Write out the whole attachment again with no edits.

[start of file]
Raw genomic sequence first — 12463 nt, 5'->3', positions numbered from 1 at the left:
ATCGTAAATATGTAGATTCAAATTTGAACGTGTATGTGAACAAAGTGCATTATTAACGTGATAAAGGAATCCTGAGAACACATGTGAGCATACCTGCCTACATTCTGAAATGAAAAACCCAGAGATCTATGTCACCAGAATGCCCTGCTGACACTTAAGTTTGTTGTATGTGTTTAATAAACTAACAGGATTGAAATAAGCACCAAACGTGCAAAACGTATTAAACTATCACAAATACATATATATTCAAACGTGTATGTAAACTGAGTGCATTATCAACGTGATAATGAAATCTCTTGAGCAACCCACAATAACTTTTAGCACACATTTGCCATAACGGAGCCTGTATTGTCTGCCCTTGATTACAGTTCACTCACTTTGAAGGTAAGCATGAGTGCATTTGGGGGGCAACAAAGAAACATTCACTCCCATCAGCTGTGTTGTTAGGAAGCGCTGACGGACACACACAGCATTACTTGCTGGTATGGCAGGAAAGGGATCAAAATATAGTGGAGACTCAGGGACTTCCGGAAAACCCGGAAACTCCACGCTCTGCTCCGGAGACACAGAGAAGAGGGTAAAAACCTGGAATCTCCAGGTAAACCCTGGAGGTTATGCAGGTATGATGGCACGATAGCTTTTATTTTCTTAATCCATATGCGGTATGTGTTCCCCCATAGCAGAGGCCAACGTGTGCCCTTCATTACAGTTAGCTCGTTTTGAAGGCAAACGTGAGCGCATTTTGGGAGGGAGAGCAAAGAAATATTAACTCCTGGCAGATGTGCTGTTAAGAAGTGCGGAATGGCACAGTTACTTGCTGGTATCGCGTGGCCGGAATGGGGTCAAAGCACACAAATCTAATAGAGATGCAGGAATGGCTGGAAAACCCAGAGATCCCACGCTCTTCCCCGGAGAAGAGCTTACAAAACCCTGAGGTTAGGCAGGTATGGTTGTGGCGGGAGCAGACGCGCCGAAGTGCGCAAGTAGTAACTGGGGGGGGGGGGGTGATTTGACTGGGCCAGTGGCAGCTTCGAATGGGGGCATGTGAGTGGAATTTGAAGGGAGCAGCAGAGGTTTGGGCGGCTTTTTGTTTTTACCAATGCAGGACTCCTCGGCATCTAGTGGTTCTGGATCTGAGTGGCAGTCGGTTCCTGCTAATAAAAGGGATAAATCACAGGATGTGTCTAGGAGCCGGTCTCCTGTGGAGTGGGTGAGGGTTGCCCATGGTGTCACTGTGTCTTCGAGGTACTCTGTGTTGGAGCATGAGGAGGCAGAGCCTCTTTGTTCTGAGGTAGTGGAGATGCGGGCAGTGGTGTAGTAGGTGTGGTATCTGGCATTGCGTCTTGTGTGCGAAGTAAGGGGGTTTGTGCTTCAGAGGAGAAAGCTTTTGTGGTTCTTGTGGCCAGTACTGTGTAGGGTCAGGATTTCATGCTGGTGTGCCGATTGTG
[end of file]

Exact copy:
Raw genomic sequence first — 12463 nt, 5'->3', positions numbered from 1 at the left:
ATCGTAAATATGTAGATTCAAATTTGAACGTGTATGTGAACAAAGTGCATTATTAACGTGATAAAGGAATCCTGAGAACACATGTGAGCATACCTGCCTACATTCTGAAATGAAAAACCCAGAGATCTATGTCACCAGAATGCCCTGCTGACACTTAAGTTTGTTGTATGTGTTTAATAAACTAACAGGATTGAAATAAGCACCAAACGTGCAAAACGTATTAAACTATCACAAATACATATATATTCAAACGTGTATGTAAACTGAGTGCATTATCAACGTGATAATGAAATCTCTTGAGCAACCCACAATAACTTTTAGCACACATTTGCCATAACGGAGCCTGTATTGTCTGCCCTTGATTACAGTTCACTCACTTTGAAGGTAAGCATGAGTGCATTTGGGGGGCAACAAAGAAACATTCACTCCCATCAGCTGTGTTGTTAGGAAGCGCTGACGGACACACACAGCATTACTTGCTGGTATGGCAGGAAAGGGATCAAAATATAGTGGAGACTCAGGGACTTCCGGAAAACCCGGAAACTCCACGCTCTGCTCCGGAGACACAGAGAAGAGGGTAAAAACCTGGAATCTCCAGGTAAACCCTGGAGGTTATGCAGGTATGATGGCACGATAGCTTTTATTTTCTTAATCCATATGCGGTATGTGTTCCCCCATAGCAGAGGCCAACGTGTGCCCTTCATTACAGTTAGCTCGTTTTGAAGGCAAACGTGAGCGCATTTTGGGAGGGAGAGCAAAGAAATATTAACTCCTGGCAGATGTGCTGTTAAGAAGTGCGGAATGGCACAGTTACTTGCTGGTATCGCGTGGCCGGAATGGGGTCAAAGCACACAAATCTAATAGAGATGCAGGAATGGCTGGAAAACCCAGAGATCCCACGCTCTTCCCCGGAGAAGAGCTTACAAAACCCTGAGGTTAGGCAGGTATGGTTGTGGCGGGAGCAGACGCGCCGAAGTGCGCAAGTAGTAACTGGGGGGGGGGGGGTGATTTGACTGGGCCAGTGGCAGCTTCGAATGGGGGCATGTGAGTGGAATTTGAAGGGAGCAGCAGAGGTTTGGGCGGCTTTTTGTTTTTACCAATGCAGGACTCCTCGGCATCTAGTGGTTCTGGATCTGAGTGGCAGTCGGTTCCTGCTAATAAAAGGGATAAATCACAGGATGTGTCTAGGAGCCGGTCTCCTGTGGAGTGGGTGAGGGTTGCCCATGGTGTCACTGTGTCTTCGAGGTACTCTGTGTTGGAGCATGAGGAGGCAGAGCCTCTTTGTTCTGAGGTAGTGGAGATGCGGGCAGTGGTGTAGTAGGTGTGGTATCTGGCATTGCGTCTTGTGTGCGAAGTAAGGGGGTTTGTGCTTCAGAGGAGAAAGCTTTTGTGGTTCTTGTGGCCAGTACTGTGTAGGGTCAGGATTTCATGCTGGTGTGCCGATTGTG